To be vape or not to vape? And for what reason? Many turn to e-cigarettes because they’ve heard that it truly is a viable alternative to smoking tobacco-filled conventional cigarettes. Viable in the sense that vaping via e-cigs – containing, as they do, e-juices that turn to vapour (thus ensuring you’re inhaling practicality non-toxic vapour rather than carcinogenic smoke) – won’t harm you anything like as badly as smoking.But is that definitely so? Is there really creditable evidence out there that’ll back up that oft-repeated line or are vapers just kidding themselves? As many other members of the public – non-vapers, as they are – believe they are? In short, vaping versus smoking: is the research different to the public perception?

The research

By and large, the research is generally favourable; that is, most studies undertaken in recent years have come to the conclusion that vaping is less or even far less hazardous to one’s health than ordinary smoking. Indeed, a report compiled in 2015 by the Public Health England body (PHE) found that e-cigs are actually 95 percent less harmful than tobacco-packed cigarettes – which is a pretty strong, ringing endorsement if ever there were one.

Moreover, the UK’s prestigious Royal College of Physicians claimed just one year before that, based on the evidence available, that vaping has the capacity to lead to significant decreases in smoking across the nation, going on to state that “[it could] prevent many deaths and episodes of serious illness, and help to reduce the social inequalities in health that tobacco smoking currently exacerbates”.

Additionally, the results of a systemic review, also dating from 2014, suggest vaping’s less harmful effects on the body can be attributed to the fact that e cig juice lacks tobacco, thus that extremely health-jeopardising concoction containing so many toxic chemicals isn’t combusted and breathed in by e-cig users, unlike by smokers. A note of caution should be struck, though, when it comes to vaping and health; nobody should run away with the idea that it’s 100 percent healthy and won’t negatively affect your body in any way whatsoever. Yet, with so much evidence around, vapers are surely justified in believing that e-cigs aren’t just beneficial in trying to quit smoking, but also far less harmful.

The public perception

There can be no doubt about it – and for better or worse – people’s perceptions of e-cigarettes and what they do are influenced by marketing and advertising; probably much more than by hard data and facts reported by academic studies. This may explain why, to a large extent, there’s a gap between what the research says and what the wider public believes when it comes to vaping versus smoking.

First of all, what do vapers and smokers think? Well, as you’d expect, many users believe e-cigs are healthier than conventional ciggies, both for themselves and for others – usually only a small proportion tend to be concerned about the effects of vaping, when they’re asked. Indeed, a worldwide survey – again, from 2014 – found that 88 percent of users were of the opinion e-cigs were less hazardous than their conventional equivalents, while 11 percent felt they were totally harmless. As for current and former smokers, a 2013 survey discovered 75 percent believed vaping was better for them.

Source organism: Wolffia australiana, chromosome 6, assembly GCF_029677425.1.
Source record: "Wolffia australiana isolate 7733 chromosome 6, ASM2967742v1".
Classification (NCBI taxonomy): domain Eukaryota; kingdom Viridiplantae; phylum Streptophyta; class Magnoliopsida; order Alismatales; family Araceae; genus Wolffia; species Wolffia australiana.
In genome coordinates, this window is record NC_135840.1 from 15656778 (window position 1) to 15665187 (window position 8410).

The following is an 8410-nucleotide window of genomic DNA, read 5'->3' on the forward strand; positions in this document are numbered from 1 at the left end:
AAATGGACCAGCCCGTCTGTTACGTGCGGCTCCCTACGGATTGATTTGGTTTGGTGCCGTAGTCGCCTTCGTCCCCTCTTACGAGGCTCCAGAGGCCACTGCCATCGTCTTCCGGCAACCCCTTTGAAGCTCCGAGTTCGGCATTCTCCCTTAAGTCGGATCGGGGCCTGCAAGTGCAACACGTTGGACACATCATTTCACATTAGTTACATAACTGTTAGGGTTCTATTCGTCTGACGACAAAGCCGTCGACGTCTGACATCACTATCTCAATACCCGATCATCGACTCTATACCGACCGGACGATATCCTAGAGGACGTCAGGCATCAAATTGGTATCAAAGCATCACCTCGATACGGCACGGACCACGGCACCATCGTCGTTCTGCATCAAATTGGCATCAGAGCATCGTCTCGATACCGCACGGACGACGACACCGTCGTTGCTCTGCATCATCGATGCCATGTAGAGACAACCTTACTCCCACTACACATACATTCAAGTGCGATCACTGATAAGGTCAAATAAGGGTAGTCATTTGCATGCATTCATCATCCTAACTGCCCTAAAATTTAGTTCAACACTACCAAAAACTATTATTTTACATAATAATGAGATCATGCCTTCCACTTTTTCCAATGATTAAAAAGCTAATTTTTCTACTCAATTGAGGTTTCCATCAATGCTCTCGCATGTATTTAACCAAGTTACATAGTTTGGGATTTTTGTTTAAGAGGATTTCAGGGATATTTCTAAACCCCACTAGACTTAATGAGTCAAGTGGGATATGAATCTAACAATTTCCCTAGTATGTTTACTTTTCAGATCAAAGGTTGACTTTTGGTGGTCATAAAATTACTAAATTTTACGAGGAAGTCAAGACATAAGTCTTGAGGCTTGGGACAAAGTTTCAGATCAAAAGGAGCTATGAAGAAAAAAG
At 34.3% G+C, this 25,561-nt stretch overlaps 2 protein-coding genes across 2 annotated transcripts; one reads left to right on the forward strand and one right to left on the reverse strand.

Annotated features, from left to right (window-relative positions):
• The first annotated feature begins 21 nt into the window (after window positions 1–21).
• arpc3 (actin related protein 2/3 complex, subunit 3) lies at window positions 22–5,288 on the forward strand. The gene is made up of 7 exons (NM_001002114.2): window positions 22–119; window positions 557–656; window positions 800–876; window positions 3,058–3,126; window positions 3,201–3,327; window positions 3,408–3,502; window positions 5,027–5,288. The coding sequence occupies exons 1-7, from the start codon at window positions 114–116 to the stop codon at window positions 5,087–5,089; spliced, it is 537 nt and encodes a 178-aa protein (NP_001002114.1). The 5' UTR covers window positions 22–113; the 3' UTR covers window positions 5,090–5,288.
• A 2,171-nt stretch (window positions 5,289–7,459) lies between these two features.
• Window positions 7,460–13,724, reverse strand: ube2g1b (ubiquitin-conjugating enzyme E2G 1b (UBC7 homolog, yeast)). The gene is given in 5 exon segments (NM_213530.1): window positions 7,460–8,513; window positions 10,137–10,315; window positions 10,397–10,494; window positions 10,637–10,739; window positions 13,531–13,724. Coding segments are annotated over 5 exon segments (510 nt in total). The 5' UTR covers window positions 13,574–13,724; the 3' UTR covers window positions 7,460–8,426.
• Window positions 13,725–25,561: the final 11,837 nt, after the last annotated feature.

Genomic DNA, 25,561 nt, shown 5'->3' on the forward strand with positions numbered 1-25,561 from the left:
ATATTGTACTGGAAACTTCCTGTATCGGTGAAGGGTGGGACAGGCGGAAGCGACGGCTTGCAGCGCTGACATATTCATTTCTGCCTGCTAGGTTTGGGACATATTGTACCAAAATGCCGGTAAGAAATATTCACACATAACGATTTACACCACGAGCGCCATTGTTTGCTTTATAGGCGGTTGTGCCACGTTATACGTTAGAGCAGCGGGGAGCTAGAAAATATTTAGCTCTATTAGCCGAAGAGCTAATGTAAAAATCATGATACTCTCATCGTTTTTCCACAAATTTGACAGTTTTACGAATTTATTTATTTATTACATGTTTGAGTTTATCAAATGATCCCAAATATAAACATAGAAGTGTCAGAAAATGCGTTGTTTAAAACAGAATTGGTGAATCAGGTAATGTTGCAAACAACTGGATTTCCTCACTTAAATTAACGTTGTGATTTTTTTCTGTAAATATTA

However, a UK-based organisation, Action of Smoking Health (ASH), stated in 2015 that it had found a ‘growing false belief’ that vaping may be as dangerous for one’s health as smoking and it believed this perception among smokers accounted for the fact between 2014 and 2015 why (among those who’d never tried e-cigs), this ‘perception of harm’ had nearly doubled – from 12 percent to 22 percent. Commenting on this revelation, ASH stated: “The growth of this false perception risks discouraging many smokers from using electronic cigarettes to quit and keep them smoking instead which would be bad for their health and the health of those around them”.

In the light of that, it probably shouldn’t come as a surprise then that another PHE report has pointed out that among the wider public (in the US, at least) the number of surveyed respondents believing e-cigs are safer than cigarettes has dropped dramatically – in fact, by more than 30 percent between 2014 and 2015 (82 percent to 51 percent). ‘Misinterpreted research findings’ in negative media coverage is what it blamed for this; giving rising, indeed, to the notion that vaping and smoking are as harmful as one another.

What can we conclude about all this then? Well, for those of us who are unequivocal in our belief that vaping’s safer than smoking and, yes, can help people to quit conventional ciggies (that is, those of us who know this to be true), it’s imperative for us to make sure others and the world at large is aware of what we know, as much as possible and to try and drown out the naysayers. The future of vaping and its role as an anti-smoking tool may depend on it!

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